Telus Monday introduced a managed voice-over IP service that some analysts say may give the carrier a first-to-market appeal.
Called IP-One, the service launched first in Quebec and Ontario and is available over Telus’ Next
Generation Network (NGN). It will, according to the company, handle call routing and integrate voice-mail, e-mail and data via a Web portal.
“”I think Telus has very much raised the bar,”” said Elroy Jopling, telco analyst with the Gartner Group in Toronto. “”In essence, this is outsourcing to Telus, so your customer premise equipment is any IP phones that you have and a router that is basically owned by Telus.””
Telus’ president of client solutions, Joe Natale, said during a conference call that “”all you need is a properly designed and properly implemented local-area network. Telus takes responsibility for managing the complexity . . . the special software . . . the upgrades of that software.””
Natale explained that conference calls can be set up by dragging icons into a “”meet me”” window and users can archive or forward their calls using the portal.
The product has been in development for about two and a half years, and was achieved with co-operation from Cisco Systems Canada. Telus’ chief customer strategist, Girish Pathak, likened the service to an affordable race car. “”Make no mistake, many more applications are in the innovation pipeline and this is first of the many cars that you would imagine every market needs,”” he said.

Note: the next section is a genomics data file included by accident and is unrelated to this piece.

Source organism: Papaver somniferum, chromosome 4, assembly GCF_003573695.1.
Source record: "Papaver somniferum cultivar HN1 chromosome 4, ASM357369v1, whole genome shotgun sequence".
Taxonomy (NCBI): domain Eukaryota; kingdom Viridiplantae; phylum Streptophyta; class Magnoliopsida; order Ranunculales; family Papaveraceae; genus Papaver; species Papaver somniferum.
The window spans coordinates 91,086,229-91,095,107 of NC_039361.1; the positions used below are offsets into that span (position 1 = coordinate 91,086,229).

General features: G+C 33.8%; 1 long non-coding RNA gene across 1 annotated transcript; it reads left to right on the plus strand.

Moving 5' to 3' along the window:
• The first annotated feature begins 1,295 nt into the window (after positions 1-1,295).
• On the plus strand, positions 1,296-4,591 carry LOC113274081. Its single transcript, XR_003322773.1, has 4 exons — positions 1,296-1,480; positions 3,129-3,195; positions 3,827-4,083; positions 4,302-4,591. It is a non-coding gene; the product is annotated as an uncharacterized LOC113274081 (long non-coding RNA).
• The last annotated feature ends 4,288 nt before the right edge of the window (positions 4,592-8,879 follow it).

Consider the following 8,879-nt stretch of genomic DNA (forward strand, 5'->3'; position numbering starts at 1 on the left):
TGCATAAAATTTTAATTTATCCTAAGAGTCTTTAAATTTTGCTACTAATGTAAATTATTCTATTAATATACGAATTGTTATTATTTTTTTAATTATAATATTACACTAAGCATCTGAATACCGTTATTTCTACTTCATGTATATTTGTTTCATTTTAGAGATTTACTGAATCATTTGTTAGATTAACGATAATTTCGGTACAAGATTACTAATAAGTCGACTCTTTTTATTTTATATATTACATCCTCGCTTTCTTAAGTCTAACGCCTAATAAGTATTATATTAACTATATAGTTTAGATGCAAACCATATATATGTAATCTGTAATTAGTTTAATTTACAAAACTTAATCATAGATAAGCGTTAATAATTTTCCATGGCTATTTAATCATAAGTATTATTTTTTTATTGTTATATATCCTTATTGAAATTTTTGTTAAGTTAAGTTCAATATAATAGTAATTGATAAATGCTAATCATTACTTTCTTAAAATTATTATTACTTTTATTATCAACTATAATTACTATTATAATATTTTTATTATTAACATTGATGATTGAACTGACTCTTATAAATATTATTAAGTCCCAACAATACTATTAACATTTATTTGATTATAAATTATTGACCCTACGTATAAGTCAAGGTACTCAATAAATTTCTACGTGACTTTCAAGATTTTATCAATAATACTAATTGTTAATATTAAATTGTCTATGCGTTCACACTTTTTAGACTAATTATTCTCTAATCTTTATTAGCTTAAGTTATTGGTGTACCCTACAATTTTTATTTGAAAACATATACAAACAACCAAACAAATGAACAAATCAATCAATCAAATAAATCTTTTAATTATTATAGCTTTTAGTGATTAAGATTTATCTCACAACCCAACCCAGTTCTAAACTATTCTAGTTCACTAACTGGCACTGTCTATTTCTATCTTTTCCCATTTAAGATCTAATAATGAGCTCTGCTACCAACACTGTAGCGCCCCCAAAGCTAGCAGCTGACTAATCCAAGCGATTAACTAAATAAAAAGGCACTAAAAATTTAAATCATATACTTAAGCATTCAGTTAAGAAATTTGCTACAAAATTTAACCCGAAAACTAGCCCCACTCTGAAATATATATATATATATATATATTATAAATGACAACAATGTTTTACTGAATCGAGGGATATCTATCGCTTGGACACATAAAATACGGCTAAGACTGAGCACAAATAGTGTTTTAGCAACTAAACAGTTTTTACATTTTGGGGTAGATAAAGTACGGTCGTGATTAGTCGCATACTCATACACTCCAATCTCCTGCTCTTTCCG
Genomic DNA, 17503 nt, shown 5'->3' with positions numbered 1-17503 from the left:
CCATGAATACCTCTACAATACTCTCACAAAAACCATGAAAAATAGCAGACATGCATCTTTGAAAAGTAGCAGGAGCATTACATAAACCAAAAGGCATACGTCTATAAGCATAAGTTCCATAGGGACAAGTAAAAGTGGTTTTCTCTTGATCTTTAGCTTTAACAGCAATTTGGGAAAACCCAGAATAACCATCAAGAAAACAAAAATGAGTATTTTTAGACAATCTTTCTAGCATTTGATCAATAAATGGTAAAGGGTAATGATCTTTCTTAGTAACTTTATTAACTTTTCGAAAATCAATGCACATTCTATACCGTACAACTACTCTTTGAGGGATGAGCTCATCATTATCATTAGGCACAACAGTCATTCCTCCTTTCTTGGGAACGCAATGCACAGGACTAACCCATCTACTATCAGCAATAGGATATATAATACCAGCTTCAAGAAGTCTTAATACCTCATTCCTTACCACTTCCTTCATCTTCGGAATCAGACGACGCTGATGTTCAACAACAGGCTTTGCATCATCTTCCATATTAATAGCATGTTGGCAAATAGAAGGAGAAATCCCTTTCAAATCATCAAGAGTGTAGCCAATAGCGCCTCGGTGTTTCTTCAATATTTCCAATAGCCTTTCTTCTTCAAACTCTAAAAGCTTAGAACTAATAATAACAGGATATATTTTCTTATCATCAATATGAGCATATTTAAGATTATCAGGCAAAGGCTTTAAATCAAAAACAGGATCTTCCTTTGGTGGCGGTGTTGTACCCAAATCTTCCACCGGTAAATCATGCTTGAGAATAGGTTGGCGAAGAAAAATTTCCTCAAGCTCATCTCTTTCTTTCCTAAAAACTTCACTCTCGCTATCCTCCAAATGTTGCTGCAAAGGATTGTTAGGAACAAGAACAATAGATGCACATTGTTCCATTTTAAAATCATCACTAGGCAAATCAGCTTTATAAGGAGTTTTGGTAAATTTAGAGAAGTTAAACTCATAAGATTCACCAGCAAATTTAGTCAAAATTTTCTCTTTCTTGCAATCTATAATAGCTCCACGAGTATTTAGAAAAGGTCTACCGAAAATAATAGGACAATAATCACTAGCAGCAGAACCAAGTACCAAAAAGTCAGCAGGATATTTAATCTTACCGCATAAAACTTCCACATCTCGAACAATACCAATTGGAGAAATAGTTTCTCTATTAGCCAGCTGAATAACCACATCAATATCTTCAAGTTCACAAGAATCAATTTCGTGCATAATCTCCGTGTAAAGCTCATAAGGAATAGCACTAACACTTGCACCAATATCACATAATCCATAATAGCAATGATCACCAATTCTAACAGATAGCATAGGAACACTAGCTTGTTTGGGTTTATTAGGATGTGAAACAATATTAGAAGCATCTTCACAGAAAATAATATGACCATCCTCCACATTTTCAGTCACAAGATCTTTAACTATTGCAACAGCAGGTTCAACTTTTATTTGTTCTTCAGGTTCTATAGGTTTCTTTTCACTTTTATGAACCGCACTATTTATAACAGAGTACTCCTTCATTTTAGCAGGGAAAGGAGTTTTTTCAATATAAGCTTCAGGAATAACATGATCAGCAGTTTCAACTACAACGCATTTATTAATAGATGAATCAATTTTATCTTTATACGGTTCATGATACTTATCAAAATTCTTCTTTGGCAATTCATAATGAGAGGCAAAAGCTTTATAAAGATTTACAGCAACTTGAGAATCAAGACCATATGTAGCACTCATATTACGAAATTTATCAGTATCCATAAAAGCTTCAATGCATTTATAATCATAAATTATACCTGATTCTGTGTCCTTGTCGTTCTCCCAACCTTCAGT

Borland Canada has been using IP-One for several months, said company president and general manager Christopher Corey. Borland made the selection after considering competitive options and upgrades to its old private branch exchange (PBX) system.
“”The reality is, we have some very serious business drivers that forced our choice of this solution,”” said Corey. “”We were looking for an environment that was easy to use, that my staff could easily adopt, that would give us a number of flexible options in terms of supporting (our) distributed sales environment.””
He added that VoIP is an effective means to stay in touch with customers, since they don’t always have the patience to spend effort tracking down contact numbers.
Enterprise-size customers may be interested in managed telephony services over time, said Roberta Fox, president of Fox Group Consulting in Toronto, but a more immediate target for Telus may be further down market.
She said that small and medium-sized businesses may look to a hosted solution to replace Centrex phone systems. SMEs would also appreciate the simplicity of portal-managed features like conference calling, but, she said, “”the challenge will be how to sell and market to that sector.””
Telus may have the upper hand by launching a managed service first, but both Fox and Jopling expect similar announcements from other major Canadian carriers before long. Bell has already launched a data back-up service.
“”They all seem to be announcing new managed service offerings. . . . I think they’re looking at this kind of thing as their new revenue source,”” said Fox.